ZOE switches up

electric charge

Renault ZOE, 2017, action
Renault ZOE, 2017, front
Renault ZOE, 2017, front, action
Renault ZOE, 2017, dashboard
Renault ZOE, 2017, charging
Renault ZOE, 2017, interior
Renault ZOE, 2017, rear, action
Renault ZOE, 2017, side, static
Renault ZOE, 2017, motor

THERE are some compelling reasons why drivers should flick the switch on electric vehicles.

They are quiet and relaxing to drive, don't belch out any toxic fumes, are more reliable than regular vehicles courtesy of having fewer moving parts and, traditionally at least, will cover around 60 miles before limping to a halt.

That said, I have a garage stuffed to the roof with junk so secure charging becomes an issue and 60 miles doesn't afford sufficient distance to risk a flat battery, so the appeal has been limited to say the least.

Until now that is, and an extended test drive in a car that's swiftly changing people's perception of EVs - the Renault ZOE.

Renault is now in its seventh year as Europe's top selling electric vehicle brand and ZOE is currently the outright No 1 model.

That's no surprise given that the latest version has a new battery containing double the energy of most others and now claims the longest range of any mainstream EV, its 250 miles trumped only by American supermodel the Tesla Model S - and that starts at more than £55k compared with £17,845.

And while we all know car manufacturers are prone to exaggeration, Renault is painting a clear picture with its assertion that in real-world terms 186 miles is ZOE's more realistic range, and 124 miles in cold winter conditions.

For many folk those figures equate to a full week's driving at about £3 cost, so they may only need to use the free wall-box charging point that comes with every new ZOE every seven days or so.

It is because the French manufacturer is now offering a choice of two batteries, the original one dating back to 2013 giving an official range of 149 miles.

At entry level Expression Nav the starting tab, with leased battery, is £13,995 making it the cheapest electric five-seater you can buy.

Then there's the fact that this supermini size electric warrior is a pretty cool looking car with its slick, swept back headlights, ritzy interior and plentiful cabin space.

The fact that it has been designed from the ground up rather than been modified from an existing model means that everything is placed where you would expect, and where Renault wants it, and buyers can rely on stuff like a proper boot and five seats.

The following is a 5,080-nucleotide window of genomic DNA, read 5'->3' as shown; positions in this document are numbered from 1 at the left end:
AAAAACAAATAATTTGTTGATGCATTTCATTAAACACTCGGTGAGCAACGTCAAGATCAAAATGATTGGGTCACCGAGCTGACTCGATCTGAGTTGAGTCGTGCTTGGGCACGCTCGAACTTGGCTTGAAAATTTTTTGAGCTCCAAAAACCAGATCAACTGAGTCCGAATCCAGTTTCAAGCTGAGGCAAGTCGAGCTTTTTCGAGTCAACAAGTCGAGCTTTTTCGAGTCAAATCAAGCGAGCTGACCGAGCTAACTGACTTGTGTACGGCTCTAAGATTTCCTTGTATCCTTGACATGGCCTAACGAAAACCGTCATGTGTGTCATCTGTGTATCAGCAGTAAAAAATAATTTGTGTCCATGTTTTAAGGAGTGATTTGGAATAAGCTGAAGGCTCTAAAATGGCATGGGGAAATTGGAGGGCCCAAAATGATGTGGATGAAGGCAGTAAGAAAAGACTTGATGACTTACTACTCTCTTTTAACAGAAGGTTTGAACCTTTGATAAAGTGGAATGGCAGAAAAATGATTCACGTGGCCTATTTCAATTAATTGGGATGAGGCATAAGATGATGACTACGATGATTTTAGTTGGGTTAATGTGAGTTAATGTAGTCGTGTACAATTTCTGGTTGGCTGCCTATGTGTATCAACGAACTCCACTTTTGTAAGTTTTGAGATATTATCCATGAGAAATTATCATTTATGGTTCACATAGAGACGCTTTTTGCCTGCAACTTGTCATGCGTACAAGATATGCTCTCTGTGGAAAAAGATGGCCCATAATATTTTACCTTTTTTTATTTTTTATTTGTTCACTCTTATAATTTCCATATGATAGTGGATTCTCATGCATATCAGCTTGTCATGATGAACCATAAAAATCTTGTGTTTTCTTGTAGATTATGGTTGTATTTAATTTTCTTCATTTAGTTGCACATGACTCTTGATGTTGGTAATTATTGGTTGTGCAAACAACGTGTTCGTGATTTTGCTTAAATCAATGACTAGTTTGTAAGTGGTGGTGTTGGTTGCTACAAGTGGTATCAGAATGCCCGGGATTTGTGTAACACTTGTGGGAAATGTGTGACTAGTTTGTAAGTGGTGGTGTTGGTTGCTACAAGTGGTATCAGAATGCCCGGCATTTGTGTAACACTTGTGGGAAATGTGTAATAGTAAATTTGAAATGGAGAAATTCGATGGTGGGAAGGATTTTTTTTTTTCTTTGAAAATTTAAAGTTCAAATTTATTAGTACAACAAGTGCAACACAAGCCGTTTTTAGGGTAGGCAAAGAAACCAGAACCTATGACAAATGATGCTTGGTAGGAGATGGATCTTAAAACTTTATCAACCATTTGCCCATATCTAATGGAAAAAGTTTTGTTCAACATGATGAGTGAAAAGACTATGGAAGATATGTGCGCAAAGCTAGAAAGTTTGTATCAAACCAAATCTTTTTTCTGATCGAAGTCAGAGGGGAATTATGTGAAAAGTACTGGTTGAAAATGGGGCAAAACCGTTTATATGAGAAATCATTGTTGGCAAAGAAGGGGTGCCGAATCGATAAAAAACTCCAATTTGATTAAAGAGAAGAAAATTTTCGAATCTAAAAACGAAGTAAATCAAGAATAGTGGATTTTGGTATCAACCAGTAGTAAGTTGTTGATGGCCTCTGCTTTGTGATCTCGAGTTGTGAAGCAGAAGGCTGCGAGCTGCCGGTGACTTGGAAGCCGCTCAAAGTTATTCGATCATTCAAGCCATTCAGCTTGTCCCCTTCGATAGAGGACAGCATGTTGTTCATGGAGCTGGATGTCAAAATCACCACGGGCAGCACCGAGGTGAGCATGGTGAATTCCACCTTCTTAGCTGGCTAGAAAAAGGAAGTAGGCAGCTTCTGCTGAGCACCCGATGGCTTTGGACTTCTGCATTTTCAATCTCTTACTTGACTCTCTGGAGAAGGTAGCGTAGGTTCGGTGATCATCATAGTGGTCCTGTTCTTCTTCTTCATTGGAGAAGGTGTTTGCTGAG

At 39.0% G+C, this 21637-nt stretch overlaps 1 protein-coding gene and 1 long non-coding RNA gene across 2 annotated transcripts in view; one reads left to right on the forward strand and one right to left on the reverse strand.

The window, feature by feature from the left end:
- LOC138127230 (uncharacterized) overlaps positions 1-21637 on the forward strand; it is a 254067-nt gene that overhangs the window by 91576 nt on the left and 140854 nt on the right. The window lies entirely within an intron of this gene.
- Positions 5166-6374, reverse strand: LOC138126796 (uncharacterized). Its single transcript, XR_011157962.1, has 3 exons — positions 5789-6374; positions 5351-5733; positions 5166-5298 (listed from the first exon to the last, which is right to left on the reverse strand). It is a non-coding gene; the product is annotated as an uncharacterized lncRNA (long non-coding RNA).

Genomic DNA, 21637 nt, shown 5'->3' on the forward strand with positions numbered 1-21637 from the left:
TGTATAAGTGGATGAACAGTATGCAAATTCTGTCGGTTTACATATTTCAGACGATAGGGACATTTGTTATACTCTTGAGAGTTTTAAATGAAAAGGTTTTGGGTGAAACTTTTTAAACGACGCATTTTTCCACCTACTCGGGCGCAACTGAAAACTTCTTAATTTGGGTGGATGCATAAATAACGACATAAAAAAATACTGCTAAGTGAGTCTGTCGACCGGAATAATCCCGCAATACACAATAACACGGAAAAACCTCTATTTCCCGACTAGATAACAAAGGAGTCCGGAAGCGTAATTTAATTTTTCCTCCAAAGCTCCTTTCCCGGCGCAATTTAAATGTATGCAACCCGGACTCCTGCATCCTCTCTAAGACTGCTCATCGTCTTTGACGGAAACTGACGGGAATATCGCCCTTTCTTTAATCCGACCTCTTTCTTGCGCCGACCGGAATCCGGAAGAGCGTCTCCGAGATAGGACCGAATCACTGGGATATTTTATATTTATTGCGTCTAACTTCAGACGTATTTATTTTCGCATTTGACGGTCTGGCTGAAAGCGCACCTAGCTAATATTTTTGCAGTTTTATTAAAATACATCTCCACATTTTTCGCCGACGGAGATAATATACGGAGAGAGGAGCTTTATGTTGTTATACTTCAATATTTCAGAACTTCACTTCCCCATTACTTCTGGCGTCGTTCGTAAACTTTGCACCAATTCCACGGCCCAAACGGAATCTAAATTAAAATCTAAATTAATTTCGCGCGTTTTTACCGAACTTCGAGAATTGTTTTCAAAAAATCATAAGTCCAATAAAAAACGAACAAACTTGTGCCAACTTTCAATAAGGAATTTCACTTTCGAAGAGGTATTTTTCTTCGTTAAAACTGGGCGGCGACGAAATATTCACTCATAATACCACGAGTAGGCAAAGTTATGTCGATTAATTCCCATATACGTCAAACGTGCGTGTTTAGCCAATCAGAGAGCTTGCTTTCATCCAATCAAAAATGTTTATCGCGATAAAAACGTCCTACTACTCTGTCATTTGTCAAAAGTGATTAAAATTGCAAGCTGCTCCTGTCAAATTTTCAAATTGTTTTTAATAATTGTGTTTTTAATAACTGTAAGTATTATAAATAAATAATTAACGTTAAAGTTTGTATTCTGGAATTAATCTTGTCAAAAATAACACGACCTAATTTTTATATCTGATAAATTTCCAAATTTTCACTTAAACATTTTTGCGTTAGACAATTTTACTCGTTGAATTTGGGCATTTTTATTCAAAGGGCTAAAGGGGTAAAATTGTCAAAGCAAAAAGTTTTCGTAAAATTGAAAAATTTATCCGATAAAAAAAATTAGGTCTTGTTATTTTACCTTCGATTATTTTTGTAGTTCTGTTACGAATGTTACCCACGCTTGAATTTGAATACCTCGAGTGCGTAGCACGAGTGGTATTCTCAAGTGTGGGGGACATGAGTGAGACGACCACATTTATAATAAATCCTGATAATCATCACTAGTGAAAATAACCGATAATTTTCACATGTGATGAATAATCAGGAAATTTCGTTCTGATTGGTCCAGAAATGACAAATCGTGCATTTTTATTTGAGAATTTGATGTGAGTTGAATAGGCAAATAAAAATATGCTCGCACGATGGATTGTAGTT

Go for the new Signature Nav trim, top of the three spec grades and £19,895 if you lease the battery at £59 a month, and you also get a BOSE sound system and pin sharp tunes because there's no engine noise interference.

For me though, the ZOE needs to drive like a proper car, really feel alive, fun, sharp - and it does just that.

Okay its 92bhp capacity sounds low and the performance figures of 0-62 in a stately 13.5 seconds with top speed of 84mph are hardly inspiring, but that's really not how this car feels.

It has a low centre of gravity, feels positive, planted and joyous with tip-top dynamics, nicely weighted power steering and a simple forward and reverse automatic gearbox.

The ZOE was the first Renault to be equipped as standard with the brand's R-Link multimedia tablet including a seven-inch touchscreen, voice command, sat-nav, Bluetooth and access to on-board apps.

You can also monitor battery charging and vehicle range from a smartphone or laptop and programme the cabin to be cooled or warmed while charging before setting off on a journey.

All clever stuff in addition to the added peace of mind provided by a warranty package covering the car for four years or 100,000 miles.

The electric car game has certainly moved on - and ZOE is leading the way.


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